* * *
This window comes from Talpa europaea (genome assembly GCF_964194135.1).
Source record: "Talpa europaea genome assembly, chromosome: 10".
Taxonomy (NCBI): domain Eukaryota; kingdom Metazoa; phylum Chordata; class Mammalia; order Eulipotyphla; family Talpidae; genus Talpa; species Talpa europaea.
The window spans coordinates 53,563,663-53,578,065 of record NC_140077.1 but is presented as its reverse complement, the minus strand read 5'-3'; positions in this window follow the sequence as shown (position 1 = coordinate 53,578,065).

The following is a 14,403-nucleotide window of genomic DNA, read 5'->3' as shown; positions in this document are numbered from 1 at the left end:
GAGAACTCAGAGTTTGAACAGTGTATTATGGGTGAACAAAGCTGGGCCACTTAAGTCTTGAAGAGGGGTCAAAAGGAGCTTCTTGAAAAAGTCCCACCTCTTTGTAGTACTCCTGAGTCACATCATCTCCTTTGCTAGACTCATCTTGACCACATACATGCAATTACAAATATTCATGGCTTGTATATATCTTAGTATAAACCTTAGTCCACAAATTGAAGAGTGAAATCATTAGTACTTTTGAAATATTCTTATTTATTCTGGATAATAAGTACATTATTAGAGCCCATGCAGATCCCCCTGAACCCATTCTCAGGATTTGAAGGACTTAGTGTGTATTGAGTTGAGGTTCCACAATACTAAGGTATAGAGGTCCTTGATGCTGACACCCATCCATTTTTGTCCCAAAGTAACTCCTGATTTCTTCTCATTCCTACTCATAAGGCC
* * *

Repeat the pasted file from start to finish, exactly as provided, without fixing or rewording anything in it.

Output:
This window comes from Talpa europaea (genome assembly GCF_964194135.1).
Source record: "Talpa europaea genome assembly, chromosome: 10".
Taxonomy (NCBI): domain Eukaryota; kingdom Metazoa; phylum Chordata; class Mammalia; order Eulipotyphla; family Talpidae; genus Talpa; species Talpa europaea.
The window spans coordinates 53,563,663-53,578,065 of record NC_140077.1 but is presented as its reverse complement, the minus strand read 5'-3'; positions in this window follow the sequence as shown (position 1 = coordinate 53,578,065).

The following is a 14,403-nucleotide window of genomic DNA, read 5'->3' as shown; positions in this document are numbered from 1 at the left end:
GAGAACTCAGAGTTTGAACAGTGTATTATGGGTGAACAAAGCTGGGCCACTTAAGTCTTGAAGAGGGGTCAAAAGGAGCTTCTTGAAAAAGTCCCACCTCTTTGTAGTACTCCTGAGTCACATCATCTCCTTTGCTAGACTCATCTTGACCACATACATGCAATTACAAATATTCATGGCTTGTATATATCTTAGTATAAACCTTAGTCCACAAATTGAAGAGTGAAATCATTAGTACTTTTGAAATATTCTTATTTATTCTGGATAATAAGTACATTATTAGAGCCCATGCAGATCCCCCTGAACCCATTCTCAGGATTTGAAGGACTTAGTGTGTATTGAGTTGAGGTTCCACAATACTAAGGTATAGAGGTCCTTGATGCTGACACCCATCCATTTTTGTCCCAAAGTAACTCCTGATTTCTTCTCATTCCTACTCATAAGGCC